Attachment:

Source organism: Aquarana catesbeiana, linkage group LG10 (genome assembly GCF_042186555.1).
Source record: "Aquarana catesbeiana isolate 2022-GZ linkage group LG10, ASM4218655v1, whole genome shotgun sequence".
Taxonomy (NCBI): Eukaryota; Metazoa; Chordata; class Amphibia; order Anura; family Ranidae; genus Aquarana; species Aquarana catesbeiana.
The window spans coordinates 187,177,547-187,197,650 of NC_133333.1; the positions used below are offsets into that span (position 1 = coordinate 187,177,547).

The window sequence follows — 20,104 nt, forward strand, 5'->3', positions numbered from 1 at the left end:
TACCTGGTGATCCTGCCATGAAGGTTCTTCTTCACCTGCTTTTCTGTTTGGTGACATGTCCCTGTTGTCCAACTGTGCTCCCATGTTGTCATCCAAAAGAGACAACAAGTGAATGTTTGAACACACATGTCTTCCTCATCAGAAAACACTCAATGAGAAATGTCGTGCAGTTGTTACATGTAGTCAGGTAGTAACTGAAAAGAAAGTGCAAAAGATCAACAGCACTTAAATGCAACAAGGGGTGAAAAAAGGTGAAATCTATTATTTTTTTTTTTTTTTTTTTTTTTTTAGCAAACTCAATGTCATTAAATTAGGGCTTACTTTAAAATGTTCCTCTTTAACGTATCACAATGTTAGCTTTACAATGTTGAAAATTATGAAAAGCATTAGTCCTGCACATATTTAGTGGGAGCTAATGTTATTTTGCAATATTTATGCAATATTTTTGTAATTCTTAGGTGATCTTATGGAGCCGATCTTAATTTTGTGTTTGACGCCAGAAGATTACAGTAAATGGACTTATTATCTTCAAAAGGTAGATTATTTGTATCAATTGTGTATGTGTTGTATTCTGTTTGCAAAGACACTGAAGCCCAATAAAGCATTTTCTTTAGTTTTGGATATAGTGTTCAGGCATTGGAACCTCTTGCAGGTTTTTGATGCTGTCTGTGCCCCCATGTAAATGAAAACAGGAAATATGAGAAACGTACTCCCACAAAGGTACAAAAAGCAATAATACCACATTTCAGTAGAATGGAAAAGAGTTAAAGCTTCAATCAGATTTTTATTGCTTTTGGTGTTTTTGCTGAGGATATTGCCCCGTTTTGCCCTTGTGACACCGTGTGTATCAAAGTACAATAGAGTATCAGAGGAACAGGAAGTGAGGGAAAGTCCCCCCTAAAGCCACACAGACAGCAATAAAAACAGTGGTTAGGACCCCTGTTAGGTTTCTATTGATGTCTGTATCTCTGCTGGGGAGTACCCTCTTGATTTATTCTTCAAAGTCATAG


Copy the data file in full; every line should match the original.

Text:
Source organism: Aquarana catesbeiana, linkage group LG10 (genome assembly GCF_042186555.1).
Source record: "Aquarana catesbeiana isolate 2022-GZ linkage group LG10, ASM4218655v1, whole genome shotgun sequence".
Taxonomy (NCBI): Eukaryota; Metazoa; Chordata; class Amphibia; order Anura; family Ranidae; genus Aquarana; species Aquarana catesbeiana.
The window spans coordinates 187,177,547-187,197,650 of NC_133333.1; the positions used below are offsets into that span (position 1 = coordinate 187,177,547).

The window sequence follows — 20,104 nt, forward strand, 5'->3', positions numbered from 1 at the left end:
TACCTGGTGATCCTGCCATGAAGGTTCTTCTTCACCTGCTTTTCTGTTTGGTGACATGTCCCTGTTGTCCAACTGTGCTCCCATGTTGTCATCCAAAAGAGACAACAAGTGAATGTTTGAACACACATGTCTTCCTCATCAGAAAACACTCAATGAGAAATGTCGTGCAGTTGTTACATGTAGTCAGGTAGTAACTGAAAAGAAAGTGCAAAAGATCAACAGCACTTAAATGCAACAAGGGGTGAAAAAAGGTGAAATCTATTATTTTTTTTTTTTTTTTTTTTTTTTTAGCAAACTCAATGTCATTAAATTAGGGCTTACTTTAAAATGTTCCTCTTTAACGTATCACAATGTTAGCTTTACAATGTTGAAAATTATGAAAAGCATTAGTCCTGCACATATTTAGTGGGAGCTAATGTTATTTTGCAATATTTATGCAATATTTTTGTAATTCTTAGGTGATCTTATGGAGCCGATCTTAATTTTGTGTTTGACGCCAGAAGATTACAGTAAATGGACTTATTATCTTCAAAAGGTAGATTATTTGTATCAATTGTGTATGTGTTGTATTCTGTTTGCAAAGACACTGAAGCCCAATAAAGCATTTTCTTTAGTTTTGGATATAGTGTTCAGGCATTGGAACCTCTTGCAGGTTTTTGATGCTGTCTGTGCCCCCATGTAAATGAAAACAGGAAATATGAGAAACGTACTCCCACAAAGGTACAAAAAGCAATAATACCACATTTCAGTAGAATGGAAAAGAGTTAAAGCTTCAATCAGATTTTTATTGCTTTTGGTGTTTTTGCTGAGGATATTGCCCCGTTTTGCCCTTGTGACACCGTGTGTATCAAAGTACAATAGAGTATCAGAGGAACAGGAAGTGAGGGAAAGTCCCCCCTAAAGCCACACAGACAGCAATAAAAACAGTGGTTAGGACCCCTGTTAGGTTTCTATTGATGTCTGTATCTCTGCTGGGGAGTACCCTCTTGATTTATTCTTCAAAGTCATAG